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Bush, Black Leaders Seek New Start

President Bush is reaching out this week to black leaders — from pastors to legislators — in an overture to a community that overwhelmingly voted again him.

Mr. Bush told a select group of black leaders Tuesday that his plan to add private accounts to Social Security would benefit blacks since they tend to have shorter lives than some other Americans and end up paying in more than they get out.

Social Security was one of many issues that came up during Mr. Bush's private meeting with 14 clergy and 10 leaders from business and nonprofit groups.

Exit polls showed that Mr. Bush received just 11 percent of the black vote in November's election, a slight increase over the 9 percent he received four years earlier.

Mr. Bush and his strategists are under no illusions of winning the black vote for Republicans in the near future. But they believe that any advances on this and other minority voting blocks could make the difference in close elections.

The president planned to meet with the Congressional Black Caucus, a group of 43 Democrats, on Wednesday. The caucus had an adversarial relationship with Bush in his first term, but Rep. Melvin Watt, D-N.C., the group's new chairman, said members are hoping to find common ground with Bush in his new term.

Many of the people at the meeting with Mr. Bush Tuesday were the president's political supporters. Attendees said the president promised more trade with Africa and support for home and business ownership by blacks. They also said his supporters in the room praised Bush for opening federal dollars to churches and religious organizations and encouraged him to push for a constitutional ban on gay marriage.

President Bush said this month it will be virtually impossible to overcome Senate resistance to passing an amendment under current legal conditions.

"We felt very strongly that we hope that the president would make this a priority on his agenda," said Robert L. Woodson Sr., founder of the Washington-based National Center for Neighborhood Enterprise. Woodson said many black pastors encouraged their congregations to vote for Mr. Bush on the issue, but Bush didn't respond to the request. "He was noncommittal on it because he has more priorities," Woodson said.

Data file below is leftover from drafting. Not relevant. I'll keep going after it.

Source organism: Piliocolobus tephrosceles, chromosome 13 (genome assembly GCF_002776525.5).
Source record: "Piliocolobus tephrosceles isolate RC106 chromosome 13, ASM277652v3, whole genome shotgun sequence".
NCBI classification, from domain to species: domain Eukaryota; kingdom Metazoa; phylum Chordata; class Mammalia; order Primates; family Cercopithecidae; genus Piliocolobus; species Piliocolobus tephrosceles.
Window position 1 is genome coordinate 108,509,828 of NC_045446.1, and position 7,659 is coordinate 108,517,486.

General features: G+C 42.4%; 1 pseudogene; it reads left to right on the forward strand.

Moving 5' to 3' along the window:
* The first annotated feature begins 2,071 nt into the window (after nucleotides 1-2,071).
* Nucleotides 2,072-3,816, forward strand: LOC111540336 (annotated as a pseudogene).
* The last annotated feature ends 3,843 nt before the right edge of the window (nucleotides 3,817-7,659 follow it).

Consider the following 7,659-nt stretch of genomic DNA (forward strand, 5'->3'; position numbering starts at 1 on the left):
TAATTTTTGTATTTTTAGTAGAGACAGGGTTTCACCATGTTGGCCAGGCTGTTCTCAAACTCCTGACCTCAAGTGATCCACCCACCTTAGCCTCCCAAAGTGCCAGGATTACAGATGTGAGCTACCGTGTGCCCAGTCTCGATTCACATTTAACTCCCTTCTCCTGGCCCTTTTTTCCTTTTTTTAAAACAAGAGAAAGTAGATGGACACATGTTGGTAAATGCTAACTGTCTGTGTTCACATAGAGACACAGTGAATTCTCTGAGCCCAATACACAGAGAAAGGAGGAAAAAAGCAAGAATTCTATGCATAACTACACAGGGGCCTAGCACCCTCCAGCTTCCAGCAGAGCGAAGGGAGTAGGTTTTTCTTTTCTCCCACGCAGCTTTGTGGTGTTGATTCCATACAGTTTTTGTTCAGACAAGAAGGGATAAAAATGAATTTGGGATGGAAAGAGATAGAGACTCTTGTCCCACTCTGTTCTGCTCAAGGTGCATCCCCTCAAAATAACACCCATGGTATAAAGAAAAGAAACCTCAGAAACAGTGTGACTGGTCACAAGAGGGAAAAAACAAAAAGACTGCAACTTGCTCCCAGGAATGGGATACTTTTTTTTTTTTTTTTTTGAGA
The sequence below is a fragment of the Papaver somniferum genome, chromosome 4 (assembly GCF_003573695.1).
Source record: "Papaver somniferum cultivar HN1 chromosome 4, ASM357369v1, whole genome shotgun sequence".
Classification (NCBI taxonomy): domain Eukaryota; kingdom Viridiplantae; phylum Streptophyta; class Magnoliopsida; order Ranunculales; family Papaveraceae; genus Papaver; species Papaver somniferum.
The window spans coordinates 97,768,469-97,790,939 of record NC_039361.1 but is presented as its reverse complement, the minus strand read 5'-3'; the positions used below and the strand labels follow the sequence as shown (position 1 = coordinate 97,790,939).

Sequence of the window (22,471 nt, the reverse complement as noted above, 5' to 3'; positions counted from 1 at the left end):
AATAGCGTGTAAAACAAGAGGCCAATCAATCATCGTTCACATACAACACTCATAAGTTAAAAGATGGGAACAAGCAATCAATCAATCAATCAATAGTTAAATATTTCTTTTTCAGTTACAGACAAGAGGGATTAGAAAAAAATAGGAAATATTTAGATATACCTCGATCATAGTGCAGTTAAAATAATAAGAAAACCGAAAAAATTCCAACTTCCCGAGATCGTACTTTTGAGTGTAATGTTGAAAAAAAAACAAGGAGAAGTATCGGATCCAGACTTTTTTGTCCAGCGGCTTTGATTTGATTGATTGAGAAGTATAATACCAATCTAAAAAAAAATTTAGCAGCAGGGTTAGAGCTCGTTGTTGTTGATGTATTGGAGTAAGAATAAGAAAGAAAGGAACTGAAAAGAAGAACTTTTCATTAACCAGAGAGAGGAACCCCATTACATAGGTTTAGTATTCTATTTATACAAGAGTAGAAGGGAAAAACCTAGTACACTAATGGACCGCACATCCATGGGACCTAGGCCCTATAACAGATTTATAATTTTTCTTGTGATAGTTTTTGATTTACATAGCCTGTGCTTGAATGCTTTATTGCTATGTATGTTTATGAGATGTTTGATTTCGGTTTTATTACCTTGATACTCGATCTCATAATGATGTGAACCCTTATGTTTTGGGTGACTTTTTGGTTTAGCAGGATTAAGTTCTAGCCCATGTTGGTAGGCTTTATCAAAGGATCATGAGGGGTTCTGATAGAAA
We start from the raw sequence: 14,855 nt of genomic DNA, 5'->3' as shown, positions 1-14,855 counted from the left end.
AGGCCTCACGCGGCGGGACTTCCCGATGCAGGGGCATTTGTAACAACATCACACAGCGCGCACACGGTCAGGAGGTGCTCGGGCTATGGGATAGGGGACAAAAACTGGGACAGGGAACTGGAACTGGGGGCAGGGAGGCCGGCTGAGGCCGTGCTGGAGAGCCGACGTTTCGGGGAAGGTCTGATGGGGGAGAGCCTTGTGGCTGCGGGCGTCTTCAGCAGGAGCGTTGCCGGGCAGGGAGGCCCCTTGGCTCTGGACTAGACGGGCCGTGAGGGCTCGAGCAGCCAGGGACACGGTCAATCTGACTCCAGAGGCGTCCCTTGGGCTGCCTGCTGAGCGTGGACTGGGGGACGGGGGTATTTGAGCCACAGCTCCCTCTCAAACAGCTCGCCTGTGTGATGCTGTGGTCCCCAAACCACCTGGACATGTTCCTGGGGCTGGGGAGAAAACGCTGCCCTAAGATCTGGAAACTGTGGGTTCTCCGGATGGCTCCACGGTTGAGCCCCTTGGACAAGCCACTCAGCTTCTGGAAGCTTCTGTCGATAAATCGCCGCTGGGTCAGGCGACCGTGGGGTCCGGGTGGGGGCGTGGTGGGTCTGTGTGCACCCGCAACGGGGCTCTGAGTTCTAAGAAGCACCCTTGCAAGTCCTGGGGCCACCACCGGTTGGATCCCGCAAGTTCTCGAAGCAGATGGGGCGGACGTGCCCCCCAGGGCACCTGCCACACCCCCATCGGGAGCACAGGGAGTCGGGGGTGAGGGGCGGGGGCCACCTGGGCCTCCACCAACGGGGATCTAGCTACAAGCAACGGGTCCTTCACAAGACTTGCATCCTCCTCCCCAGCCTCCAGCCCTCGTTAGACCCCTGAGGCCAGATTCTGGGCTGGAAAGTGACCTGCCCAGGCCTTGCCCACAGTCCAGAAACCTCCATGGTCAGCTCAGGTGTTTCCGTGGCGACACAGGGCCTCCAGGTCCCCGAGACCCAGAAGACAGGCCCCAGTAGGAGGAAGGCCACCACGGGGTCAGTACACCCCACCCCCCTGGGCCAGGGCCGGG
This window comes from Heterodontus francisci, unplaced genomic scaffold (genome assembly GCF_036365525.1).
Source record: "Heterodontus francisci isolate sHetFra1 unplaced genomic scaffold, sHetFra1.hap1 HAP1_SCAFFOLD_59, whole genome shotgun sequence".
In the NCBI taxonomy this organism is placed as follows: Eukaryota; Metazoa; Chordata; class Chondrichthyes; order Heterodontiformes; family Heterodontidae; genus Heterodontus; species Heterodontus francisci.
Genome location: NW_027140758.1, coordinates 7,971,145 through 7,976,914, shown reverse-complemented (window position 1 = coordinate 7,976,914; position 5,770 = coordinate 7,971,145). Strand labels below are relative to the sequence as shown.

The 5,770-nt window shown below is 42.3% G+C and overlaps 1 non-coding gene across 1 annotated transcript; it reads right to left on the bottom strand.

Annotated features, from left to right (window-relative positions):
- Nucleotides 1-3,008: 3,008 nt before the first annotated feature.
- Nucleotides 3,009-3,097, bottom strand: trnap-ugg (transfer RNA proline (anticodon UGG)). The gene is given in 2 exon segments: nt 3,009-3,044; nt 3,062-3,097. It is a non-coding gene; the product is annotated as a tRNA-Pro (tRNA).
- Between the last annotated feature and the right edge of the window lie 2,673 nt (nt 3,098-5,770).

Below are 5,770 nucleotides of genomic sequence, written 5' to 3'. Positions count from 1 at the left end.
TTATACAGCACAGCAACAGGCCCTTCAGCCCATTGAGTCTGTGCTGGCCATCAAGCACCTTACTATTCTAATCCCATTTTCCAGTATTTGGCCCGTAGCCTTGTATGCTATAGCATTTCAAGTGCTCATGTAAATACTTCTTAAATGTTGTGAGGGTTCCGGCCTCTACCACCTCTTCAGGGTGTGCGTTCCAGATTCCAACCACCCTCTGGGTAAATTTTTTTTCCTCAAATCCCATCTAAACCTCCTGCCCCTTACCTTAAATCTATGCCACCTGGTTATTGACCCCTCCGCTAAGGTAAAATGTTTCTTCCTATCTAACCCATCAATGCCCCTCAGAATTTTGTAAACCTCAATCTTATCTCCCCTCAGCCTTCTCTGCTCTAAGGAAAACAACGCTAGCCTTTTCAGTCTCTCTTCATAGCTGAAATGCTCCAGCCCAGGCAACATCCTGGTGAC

Perhaps his top domestic priority currently is to overhaul the Social Security system. Although he has not revealed details of his plan, he wants to let younger workers invest a portion of their Social Security taxes to private investment accounts in exchange for a reduction in future guaranteed benefits. The administration says retirees or those near retirement age would not have their benefits reduced.

Michelle Bernard, senior vice president at the Independent Women's Forum, a Washington-based group that opposes traditional feminist ideology, said Mr. Bush stressed that he does not want to abolish Social Security, only mend it.

"There was a lot of discussion about how the Social Security system as it stands today has a negative impact on African-Americans simply because, regardless of your education background or socio-economic level, African-Americans tend to have a shorter life expectancy than others," she said.

Democratic congressional leaders are united against Mr. Bush's idea to overhaul the system, and some Republicans have said they are reluctant to change a program that tens of millions of Americans rely on for retirement security. They are urging Mr. Bush to sell the idea to the public so they can get behind it politically, and the meeting with blacks was part of the White House effort to build support.

"African-American males have a have had a shorter life span than other sectors of America," said White House press secretary Scott McClellan. "And this will enable them to build a nest egg of their own and be able to pass that nest egg on to their survivors."

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